of Waterloo Creek, and nearly opposite the mouth of Mineral Creek, which comes in from the south, through what was at one time supposed to be a rich lead region; hence the name of the creek and settlement. The land in which it was situated was bought of the government by Peter Lander, July 1, 1852, who sold it to Phineas Weston, of South Bend, Ind., June 22, 1853. In 1850 one A. C. Tichenor discovered what he supposed to be paying quantities of lead, in the valley of Mineral Creek, and not having sufficient means of his own to carry out his plans, went to New York City to get men of capital interested, stopping in Indiana to see Phineas Weston, the owner of the land, with whom it is supposed he made satisfactory arraugements for opening a mine. "In New York he succeeded almost immediately in interesting one Jas. T. Muulton, who laid the matter before another party of some means, Aug. F. Lee, and together they proceeded to act in the matter. Mr. Lee came on with Tichenor, looked over the ground, procured specimens of the ore and had it tested, and everything proving satisfactory Moulton and his son Arthur came on with all the necessary materials and laborers and proceeded to erect buildings. Among others, they built a large store, which was filled with a huge stock of goods purchased in New York by F. M. Clark, who had accompanied Tichenor east for that purpose, and who clerked for Moulton & Lee until the following January. At one time the company had as many as a hundred men in their employ. The village site was laid off into lots and streets, and some of the lots were sold at good round prices; but it was never platted. The village at its best comprised some eight or ten houses, but they have disappeared, and at this time the land where the town stood is one of the best farms in the Iowa valley, and is owned by Levi Green, who purchased it from the creditors of the lead mining company. Some of the buildings were moved off, and others left to fall to pieces. Among the latter was a large stone barn which stood until a couple years ago or so, a monument of the New Galena folly.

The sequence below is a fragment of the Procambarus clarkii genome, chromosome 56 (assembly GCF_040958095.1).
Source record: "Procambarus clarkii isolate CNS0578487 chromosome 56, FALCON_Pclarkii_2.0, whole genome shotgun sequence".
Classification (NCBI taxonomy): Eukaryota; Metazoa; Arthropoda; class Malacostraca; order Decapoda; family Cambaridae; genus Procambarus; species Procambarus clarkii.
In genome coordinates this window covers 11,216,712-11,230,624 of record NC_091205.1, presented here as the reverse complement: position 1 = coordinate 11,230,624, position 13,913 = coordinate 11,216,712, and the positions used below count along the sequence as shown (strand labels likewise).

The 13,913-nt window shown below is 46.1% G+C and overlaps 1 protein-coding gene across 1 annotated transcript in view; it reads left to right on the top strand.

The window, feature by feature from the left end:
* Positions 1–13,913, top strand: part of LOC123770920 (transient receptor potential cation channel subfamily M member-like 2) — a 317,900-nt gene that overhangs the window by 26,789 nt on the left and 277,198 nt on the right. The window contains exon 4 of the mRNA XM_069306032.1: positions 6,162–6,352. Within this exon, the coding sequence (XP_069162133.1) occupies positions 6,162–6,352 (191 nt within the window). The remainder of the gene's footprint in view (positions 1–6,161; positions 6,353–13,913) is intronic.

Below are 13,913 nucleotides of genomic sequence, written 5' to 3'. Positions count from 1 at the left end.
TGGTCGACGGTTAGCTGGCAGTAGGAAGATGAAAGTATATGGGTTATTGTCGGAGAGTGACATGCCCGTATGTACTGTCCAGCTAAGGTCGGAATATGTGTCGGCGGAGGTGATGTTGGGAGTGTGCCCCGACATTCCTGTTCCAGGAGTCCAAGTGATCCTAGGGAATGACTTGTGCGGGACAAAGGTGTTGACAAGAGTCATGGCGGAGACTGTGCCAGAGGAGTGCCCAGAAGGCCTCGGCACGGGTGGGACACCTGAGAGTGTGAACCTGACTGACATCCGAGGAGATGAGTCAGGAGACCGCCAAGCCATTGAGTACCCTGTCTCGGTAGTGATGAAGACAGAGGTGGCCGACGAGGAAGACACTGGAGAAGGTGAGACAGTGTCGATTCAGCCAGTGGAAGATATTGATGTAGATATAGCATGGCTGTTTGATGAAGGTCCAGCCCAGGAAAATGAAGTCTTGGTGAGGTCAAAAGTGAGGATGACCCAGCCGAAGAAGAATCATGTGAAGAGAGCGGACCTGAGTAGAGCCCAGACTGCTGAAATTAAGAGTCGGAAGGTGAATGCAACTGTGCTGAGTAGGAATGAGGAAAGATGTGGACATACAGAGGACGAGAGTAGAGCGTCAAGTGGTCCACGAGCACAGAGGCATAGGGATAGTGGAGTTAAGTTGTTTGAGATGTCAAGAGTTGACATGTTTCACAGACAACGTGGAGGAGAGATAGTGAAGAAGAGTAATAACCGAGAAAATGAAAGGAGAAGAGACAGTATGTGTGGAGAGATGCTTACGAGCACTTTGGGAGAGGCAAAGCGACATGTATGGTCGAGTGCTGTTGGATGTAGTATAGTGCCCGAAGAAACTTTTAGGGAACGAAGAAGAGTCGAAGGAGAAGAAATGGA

But to return to the mining operations. The company penetrated the side of the bluffs on Mineral Creek and took out ore in such quantities that they felt warranted in erecting a smelting furnace, which was done some fifteen rods south of the bridge which was built at a later day, and smelted a considerable quantity of ore-how much we cannot tell—but it did not pay. The ore was mostly in the shape of floats, but they kept on, hoping to strike a paying "lead," În this they were disappointed however, as no well defined lead was developed, and the store part of the venture was the only thing about it that paid. In the spring of 1857, Tichenor had run through what little means he had invested in the concern, and Moulton and Lee, disappointed in their bright expectations, were inclined to blame him for the result of the enterprise, and so cast him off. The elder Moulton took to
drink; and sometime in the course of a year the whole thing collapsed under the stress of circumstances. The creditors got what they could out of the property, and we believe Moulton and Lee returned to the east. Tichenor, it seems, could not give up the idea of getting riches out of a mine, and sought the mines of the west. Only a year or two ago he was heard of in connection with a fraudulant mining concern, shares of stock in which he had sold to the extent of $20,000 or $30,000, and having been discovered in his game, had skipped out.